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Niagara County SPCA seizes 25 puppies and dogs in Niagara Falls

NIAGARA FALLS – Conditions in the apartment were so unsanitary that Niagara Falls firefighters wore air masks to enter it Thursday.

Inside, the Niagara County SPCA seized 25 small-breed dogs – 16 adult dogs and nine puppies ranging from 2 weeks old to 2 years old.

Lauren Zaninovich, an animal cruelty investigator for the SPCA, said she had “never been in a home where the ammonia levels were so high.”

Surprisingly there was someone in the apartment, one of two units in a house. Officials said Robert Warren, 47, of 429 10th St., had been living in conditions that had officers’ eyes tearing up and leaning out the windows to get fresh air.

Warren faces animal neglect charges for allegedly keeping the dogs in unsanitary conditions and failing to provide wholesome air for confined animals. He also faces charges on two city ordinances for failure to license the animals, violating the number of animals allowed in one dwelling and failing to vaccinate the animals for rabies. A court date was set for May 18.

Niagara Falls Police Animal Control Officer David J. Bower said Warren’s body had apparently adjusted to the ammonia levels, but he said if Warren had stayed inside the apartment much longer it could have been deadly.

“He told me it was a puppy mill and admitted that he had six litters going at one time.” Bower said. He had reportedly been trying to sell the mixed breed dogs and puppies for $1,500 to $2,500 each.

“We are not sure whose mom is whose. I guess they all have been sharing children,” said Niagara County SPCA Director Amy Lewis. She said three of the lactating adult female poodles will be kept with the puppies, which are still too small to adopt.

“We have some cockapoos that we suspect may be pregnant as well,” said Lewis.

Lewis, who refrained from using the term puppy mill, said Warren “was certainly pumping them out with six females pregnant at one time. He certainly was a breeder ... and anything over 25 dogs a year has to be reported to New York Ags and Markets so they can come in and inspect. He was flying under the radar. He has 25 in his home and has six females pregnant at one time.”

Bower said they learned of the problem when police went to investigate an alarm last week and heard dogs barking. The ordinance allows for only two dogs in a home in the city. Bower said he went to investigate on Wednesday he could immediately smell the urine and feces from outside.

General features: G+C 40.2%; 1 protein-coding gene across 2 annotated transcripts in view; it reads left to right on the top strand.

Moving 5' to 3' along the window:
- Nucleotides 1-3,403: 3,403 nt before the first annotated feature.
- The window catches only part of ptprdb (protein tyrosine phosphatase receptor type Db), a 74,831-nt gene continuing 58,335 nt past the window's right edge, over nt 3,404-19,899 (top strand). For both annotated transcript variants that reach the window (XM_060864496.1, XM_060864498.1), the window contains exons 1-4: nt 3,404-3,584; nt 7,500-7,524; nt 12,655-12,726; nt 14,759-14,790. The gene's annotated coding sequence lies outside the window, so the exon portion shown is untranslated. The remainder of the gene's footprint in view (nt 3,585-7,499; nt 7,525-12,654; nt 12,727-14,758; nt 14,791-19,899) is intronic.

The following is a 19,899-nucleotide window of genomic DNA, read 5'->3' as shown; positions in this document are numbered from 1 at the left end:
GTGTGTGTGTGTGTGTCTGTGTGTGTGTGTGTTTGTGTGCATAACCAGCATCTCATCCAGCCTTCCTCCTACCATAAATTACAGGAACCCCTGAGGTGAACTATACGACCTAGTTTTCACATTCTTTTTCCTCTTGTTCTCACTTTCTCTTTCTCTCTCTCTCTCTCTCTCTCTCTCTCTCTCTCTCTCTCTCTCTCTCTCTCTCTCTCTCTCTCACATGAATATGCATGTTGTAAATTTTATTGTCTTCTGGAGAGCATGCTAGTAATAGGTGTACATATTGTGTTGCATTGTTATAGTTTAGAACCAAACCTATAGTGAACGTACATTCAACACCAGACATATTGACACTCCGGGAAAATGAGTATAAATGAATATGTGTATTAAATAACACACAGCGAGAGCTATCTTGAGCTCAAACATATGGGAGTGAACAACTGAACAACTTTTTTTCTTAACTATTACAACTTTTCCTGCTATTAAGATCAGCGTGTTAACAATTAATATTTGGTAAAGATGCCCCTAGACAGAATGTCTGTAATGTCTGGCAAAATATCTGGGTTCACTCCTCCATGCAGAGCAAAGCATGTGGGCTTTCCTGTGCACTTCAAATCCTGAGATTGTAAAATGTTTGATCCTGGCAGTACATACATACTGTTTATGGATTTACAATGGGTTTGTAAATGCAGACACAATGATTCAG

“I looked in the window and could see 10 dogs right there,” said Bower. He said Warren came to the door and admitted to having seven. The noise and the smell prompted a search warrant, which was served on Thursday morning.

The house was condemned by the building inspector until it is cleaned out.

Lewis said when officers returned for the dogs, “the smell hit you like a brick wall.”

“The dogs were caked with urine and feces,” said Lewis.

“The house was sealed up. You would think with the warmer weather he would have had the windows open,” said Zaninovich. “I made it to the second floor to open up a bathroom window, but I had to lean out the window just to get air. Other officers ran downstairs and were spitting, because it just gets in your mouth. It’s very overwhelming. Your eyes immediately water. It was going right through our ventilation masks.”

She said the Niagara Falls Fire Department was brought in, wearing air masks, to open windows and put in circulating fans to give them a fresh air supply.

All of the dogs were signed over and will be available for adoption after they are evaluated at the SPCA of Niagara. They were all bathed and appeared healthy, but some will need dental work, said Lewis. She said mothers with puppies and pregnant dogs will be put into foster homes until they are ready to be adopted.

Within hours of the SPCA of Niagara posting news of the seizure on its website, nearly 45 people signed up to adopt one of the dogs, but Zaninovich said anyone interested in adopting one of the dogs should contact the SPCA of Niagara at 731-4368 and ask to be placed on the waiting list for adoption. Breeds available include poodles, cocker spaniel/poodle mixes, schnauzer/poodle mixes and daschund/poodle mixes.

The cost to adopt the dogs will be $350 for adults, plus additional fees for any that need medical work, and $450 for puppies, which includes spaying or neutering.

email: nfischer@buffnews.com